Most species in this family occur on rocks or coral reefs in shallow waters of tropical oceans, including the Indo-Pacific, the Caribbean Sea, and other marginal warm seas, but they are also found in the Atlantic Ocean and the Mediterranean Sea. Only a few are found on sandy bottoms of deeper waters of the continental shelf.
The thick, ovate to slightly elongated shells are coarsely sculptured, resembling the triton shells of the Ranellidae. The intersection of the spiral ribs and the axial sculpture results in a strong nodulose pattern of more or less round knobs. This warty surface gave them their common name - frog shells. The outer varicose lip is dilated and shows a number of labial plicae, resulting in a toothed lip on the inside. The inner lip is calloused, showing transverse plicae.
The anterior and posterior canals are well developed. The siphonal canal at the anterior end is usually short. The anal canal at the posterior end is a deep slot. The strong axial varices are often in two continuous series per whorl, one down each side of the shell. The nucleus of the corneous operculum is situated either at the anterior end or the mid-inner margin. A periostracum (hairy covering of the outer shell) is usually absent or thin.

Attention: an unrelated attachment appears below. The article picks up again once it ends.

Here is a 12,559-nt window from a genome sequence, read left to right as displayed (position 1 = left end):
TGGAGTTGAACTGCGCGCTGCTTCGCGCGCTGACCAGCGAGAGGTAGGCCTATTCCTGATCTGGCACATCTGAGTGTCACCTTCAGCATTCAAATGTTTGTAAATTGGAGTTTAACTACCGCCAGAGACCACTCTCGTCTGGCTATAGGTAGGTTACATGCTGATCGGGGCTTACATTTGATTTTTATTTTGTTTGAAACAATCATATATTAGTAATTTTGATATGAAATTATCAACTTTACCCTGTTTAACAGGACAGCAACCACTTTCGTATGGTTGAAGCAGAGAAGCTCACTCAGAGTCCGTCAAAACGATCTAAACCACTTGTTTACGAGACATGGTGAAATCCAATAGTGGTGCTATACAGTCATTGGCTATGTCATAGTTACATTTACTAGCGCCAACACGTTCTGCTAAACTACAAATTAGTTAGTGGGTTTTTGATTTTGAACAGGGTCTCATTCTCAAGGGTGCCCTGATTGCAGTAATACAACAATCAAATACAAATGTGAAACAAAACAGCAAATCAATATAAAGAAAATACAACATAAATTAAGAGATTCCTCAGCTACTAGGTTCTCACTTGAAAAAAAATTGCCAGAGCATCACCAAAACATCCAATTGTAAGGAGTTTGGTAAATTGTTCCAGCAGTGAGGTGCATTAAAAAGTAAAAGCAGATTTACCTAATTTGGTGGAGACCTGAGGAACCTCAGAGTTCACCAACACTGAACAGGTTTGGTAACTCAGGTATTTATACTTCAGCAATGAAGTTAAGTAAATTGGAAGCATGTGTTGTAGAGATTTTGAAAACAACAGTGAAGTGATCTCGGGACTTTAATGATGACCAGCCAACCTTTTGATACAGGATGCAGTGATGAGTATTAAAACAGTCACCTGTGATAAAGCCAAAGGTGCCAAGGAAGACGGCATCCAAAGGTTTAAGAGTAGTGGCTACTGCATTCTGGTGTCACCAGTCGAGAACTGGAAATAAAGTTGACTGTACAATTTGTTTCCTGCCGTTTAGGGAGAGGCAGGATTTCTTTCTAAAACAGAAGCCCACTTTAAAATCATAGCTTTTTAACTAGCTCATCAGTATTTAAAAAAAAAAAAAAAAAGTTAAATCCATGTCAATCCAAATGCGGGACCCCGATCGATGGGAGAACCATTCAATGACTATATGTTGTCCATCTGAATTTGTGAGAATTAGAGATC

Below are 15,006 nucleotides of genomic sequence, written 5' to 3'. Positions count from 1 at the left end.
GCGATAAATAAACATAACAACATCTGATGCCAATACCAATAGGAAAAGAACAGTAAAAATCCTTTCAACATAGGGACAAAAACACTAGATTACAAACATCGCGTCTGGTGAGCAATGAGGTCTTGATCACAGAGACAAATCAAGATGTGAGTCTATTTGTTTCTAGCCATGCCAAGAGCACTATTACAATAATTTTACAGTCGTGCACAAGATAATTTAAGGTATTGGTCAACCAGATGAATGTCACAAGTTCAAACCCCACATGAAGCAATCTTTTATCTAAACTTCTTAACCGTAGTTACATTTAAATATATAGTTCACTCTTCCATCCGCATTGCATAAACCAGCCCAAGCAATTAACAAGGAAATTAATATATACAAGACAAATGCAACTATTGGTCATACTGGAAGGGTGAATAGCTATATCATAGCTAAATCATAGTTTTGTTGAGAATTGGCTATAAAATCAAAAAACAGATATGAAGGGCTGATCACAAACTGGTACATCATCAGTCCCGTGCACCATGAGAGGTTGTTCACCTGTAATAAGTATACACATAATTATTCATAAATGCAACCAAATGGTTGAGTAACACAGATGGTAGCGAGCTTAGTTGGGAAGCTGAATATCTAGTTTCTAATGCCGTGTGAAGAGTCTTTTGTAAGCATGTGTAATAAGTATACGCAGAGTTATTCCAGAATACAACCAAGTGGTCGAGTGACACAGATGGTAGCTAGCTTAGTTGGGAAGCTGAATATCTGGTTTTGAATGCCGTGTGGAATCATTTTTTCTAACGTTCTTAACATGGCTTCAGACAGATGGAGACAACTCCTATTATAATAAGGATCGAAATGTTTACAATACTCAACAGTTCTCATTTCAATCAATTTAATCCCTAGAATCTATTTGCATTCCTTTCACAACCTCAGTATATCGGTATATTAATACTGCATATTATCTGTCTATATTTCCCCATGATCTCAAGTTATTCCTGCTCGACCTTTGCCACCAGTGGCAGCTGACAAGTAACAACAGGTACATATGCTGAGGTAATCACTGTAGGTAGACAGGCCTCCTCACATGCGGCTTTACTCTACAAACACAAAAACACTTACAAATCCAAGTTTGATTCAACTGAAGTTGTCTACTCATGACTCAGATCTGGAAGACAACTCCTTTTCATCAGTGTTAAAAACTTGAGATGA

The taenioglossate radula has seven teeth in each row: one central tooth, flanked on each side by one lateral and two marginal teeth. The central tooth is saddle-shaped, with long basal limbs, each bearing a cusp-like spur upon its face.
Their eyes are based at the base of their filiform tentacles. The foot is short and thick.
Fertilization is internal. The female snail lays her eggs enclosed in a jelly-like matrix that she sometimes broods with her foot. After hatching, the eggs become free-swimming larvae.